LACES Untied

LACES Untied

LACES Untied

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Battle of the Buzzers

LACES Science Bowl’s path to regionals
The Science Bowl team at the regional scrimmage in January.

“Which of the following types of magnetometers needs to be cooled to very low temperatures due to reliance on the Josephson effect? W) Overhauser X) SERF Y) SQUID Z) Fluxgate.” You search your memory, frantically thinking back over the dozens of hours you’ve spent studying this stuff. Still, you’re not certain — but your team is depending on you. With a shaky hand, you hit the buzzer in front of you. “Y?”

To most LACES students, this sounds like a scenario straight out of an anxiety-induced nightmare. But for a Science Bowl member, it’s a pleasant afternoon. Put on by the US Department of Water and Power, Science Bowl is a buzzer-based trivia competition in which teams of four players compete to answer questions about everything from microbiology to quantum physics. Teams from all over the city practice all year for the regional competition in March, the winner of which goes on to Washington, DC to compete in the national competition. 

“Our goal is always to get in the top four, which is to place on stage,” said the team’s advisor, Mr. Brian Noguchi. “That’s when you get scholarship money. We’ve gotten top four in five out of the last six years.” This year, despite having lost the two seasoned seniors that led last year’s team, captain Jones Kim is determined to continue LACES’ legacy.

“Jones is probably one of the best life science specialists we’ve ever had at our school,” Noguchi said. On top of sharpening their biology expertise, Kim works to ensure the rest of the team is prepared for the competition. They’ve implemented a rigorous practice schedule of two half-hour lunchtime practices and two-to-four hours of afterschool practices a week. Kim takes pains to ensure each of those sessions is used as efficiently as possible.

“It’s been a historical effort to try and keep a spreadsheet of which rounds and practice rounds we’ve done,” Kim said. “Every year, we’ve failed to upkeep such a thing because everyone gets kind of lazy, but I’ve been keeping quite the spreadsheet, quite up-to-date,” Kim said. For many of the members, the structured practice time is still not enough. Sophomore physics specialist Micah Schwartz, for example, says he spends six to seven hours every week studying in addition to regular practices. What’s kept him coming back is not the science, however, but the team itself.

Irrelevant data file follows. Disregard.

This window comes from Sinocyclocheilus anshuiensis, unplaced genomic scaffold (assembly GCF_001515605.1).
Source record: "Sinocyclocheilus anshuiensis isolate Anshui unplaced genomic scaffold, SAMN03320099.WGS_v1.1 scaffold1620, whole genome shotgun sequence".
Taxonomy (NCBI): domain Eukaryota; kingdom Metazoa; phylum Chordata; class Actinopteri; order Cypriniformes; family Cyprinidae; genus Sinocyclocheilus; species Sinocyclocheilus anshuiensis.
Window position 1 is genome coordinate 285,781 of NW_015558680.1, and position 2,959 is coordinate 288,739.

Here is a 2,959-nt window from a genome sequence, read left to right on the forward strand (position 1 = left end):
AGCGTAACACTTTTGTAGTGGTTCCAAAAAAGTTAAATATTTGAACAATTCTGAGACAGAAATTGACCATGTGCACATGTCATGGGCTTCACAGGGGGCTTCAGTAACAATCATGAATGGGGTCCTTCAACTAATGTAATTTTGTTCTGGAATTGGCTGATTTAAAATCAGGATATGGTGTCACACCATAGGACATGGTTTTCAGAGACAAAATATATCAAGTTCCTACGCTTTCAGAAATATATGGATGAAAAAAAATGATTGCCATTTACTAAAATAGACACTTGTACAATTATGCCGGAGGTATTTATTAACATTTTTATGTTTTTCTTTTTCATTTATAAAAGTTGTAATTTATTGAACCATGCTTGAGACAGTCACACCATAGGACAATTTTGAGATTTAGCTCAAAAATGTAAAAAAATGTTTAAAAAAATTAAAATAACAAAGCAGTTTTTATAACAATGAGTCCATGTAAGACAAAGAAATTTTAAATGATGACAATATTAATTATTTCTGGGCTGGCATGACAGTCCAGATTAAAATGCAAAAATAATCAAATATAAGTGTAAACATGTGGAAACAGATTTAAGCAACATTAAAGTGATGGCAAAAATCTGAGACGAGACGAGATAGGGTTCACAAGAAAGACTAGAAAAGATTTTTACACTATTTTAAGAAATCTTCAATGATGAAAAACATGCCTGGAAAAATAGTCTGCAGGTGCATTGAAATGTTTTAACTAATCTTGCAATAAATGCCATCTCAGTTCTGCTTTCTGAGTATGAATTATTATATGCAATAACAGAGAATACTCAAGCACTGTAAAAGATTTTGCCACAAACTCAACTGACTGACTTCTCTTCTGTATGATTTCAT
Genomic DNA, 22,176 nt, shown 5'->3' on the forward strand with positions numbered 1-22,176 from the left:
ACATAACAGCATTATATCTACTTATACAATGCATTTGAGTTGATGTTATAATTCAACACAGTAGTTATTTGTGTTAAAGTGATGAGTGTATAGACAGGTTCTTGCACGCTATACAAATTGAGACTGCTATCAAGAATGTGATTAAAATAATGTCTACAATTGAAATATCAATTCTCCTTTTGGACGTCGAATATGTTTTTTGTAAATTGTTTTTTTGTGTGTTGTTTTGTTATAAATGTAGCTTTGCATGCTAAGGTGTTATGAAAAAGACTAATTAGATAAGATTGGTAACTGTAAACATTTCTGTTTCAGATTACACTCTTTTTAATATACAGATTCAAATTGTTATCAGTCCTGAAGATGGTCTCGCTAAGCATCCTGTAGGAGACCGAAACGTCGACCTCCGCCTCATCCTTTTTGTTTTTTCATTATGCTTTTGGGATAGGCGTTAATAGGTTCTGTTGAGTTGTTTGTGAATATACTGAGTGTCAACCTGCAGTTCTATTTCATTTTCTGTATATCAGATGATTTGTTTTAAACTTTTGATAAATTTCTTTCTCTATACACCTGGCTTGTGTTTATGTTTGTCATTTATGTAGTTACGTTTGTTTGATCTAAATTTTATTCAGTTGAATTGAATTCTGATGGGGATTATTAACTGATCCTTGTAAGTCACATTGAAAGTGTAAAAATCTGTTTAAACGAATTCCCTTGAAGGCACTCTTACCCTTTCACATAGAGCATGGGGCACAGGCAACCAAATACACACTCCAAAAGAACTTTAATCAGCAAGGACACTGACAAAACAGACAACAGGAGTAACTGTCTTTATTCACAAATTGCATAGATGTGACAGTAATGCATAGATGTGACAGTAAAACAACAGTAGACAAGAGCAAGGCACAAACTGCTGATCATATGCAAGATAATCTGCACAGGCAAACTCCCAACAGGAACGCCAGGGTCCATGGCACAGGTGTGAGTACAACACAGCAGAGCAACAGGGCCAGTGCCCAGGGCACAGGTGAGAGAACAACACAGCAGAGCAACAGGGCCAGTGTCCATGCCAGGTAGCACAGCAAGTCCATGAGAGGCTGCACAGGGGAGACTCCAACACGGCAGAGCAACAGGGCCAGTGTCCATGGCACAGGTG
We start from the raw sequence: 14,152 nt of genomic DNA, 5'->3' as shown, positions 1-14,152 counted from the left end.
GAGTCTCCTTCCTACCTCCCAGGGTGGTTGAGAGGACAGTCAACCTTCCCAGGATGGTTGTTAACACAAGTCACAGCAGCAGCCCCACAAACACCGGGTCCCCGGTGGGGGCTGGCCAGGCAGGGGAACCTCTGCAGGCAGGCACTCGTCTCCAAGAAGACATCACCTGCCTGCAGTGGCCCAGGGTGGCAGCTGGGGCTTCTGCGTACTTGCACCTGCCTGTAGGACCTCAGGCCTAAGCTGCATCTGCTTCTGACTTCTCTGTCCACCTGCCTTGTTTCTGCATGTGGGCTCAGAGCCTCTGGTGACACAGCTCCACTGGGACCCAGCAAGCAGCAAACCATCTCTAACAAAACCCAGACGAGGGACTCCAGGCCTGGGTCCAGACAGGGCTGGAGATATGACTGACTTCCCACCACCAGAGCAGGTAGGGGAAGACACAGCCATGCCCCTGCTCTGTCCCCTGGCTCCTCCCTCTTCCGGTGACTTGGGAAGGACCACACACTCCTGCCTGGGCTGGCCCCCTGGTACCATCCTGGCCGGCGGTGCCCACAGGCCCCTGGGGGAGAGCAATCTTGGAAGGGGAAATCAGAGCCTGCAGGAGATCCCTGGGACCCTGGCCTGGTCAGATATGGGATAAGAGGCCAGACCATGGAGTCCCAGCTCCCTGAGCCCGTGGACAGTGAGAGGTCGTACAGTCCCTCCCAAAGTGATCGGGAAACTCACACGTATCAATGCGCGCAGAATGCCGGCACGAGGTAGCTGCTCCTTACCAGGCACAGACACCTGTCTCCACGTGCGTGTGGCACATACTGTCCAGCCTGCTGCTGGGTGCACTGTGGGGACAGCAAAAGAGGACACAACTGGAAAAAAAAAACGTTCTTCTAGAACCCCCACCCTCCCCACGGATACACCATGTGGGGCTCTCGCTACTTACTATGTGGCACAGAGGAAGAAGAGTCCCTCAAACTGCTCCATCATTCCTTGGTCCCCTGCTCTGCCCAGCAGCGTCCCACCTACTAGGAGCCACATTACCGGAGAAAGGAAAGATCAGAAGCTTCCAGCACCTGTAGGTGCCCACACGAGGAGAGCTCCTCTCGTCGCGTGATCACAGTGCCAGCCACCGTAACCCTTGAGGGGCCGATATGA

“I enjoyed it last year. I had fun. I bonded with my teammates. We had some success,” Schwartz said. This year, it’s more than a spot in the top four the team is chasing — they have their hearts set on revenge. Last March, they suffered a loss against their longtime rival, Harvard-Westlake, sending them to the challenger’s bracket of the competition and forcing them to work their way back up. Now, they’re determined to get their vengeance.

“I hope we will bring the privileged Harvard-Westlake to their knees,” Kim said. “Like a social revolution. So don’t fret about that, we will get justice done.” As much as they care about the competition, though, it’s more than the numbers on the scoreboard driving members to practices every week.

“These kids, they want to study and they love science, right?” Noguchi said. “Science Bowl gives them a little niche where they have similarly-minded people who all love science, and they get to expand their knowledge.”

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About the Contributors
Kylie Monterosso
Kylie Monterosso, Editor-in-Chief
Kylie Monterosso is the co-editor-in-chief of the newspaper. In her free time, she enjoys playing tennis, watching tv, and learning about trees. She is grateful for the experience of being able to work at Untied for a fourth year.
Leilani Krantz
Leilani Krantz, Feature Editor, Copy Editor
Leilani Krantz is a LACES senior. This is her third year on LACES Untied staff. In her free time, you’ll find Leilani training with SRLA or enjoying frozen yogurt.
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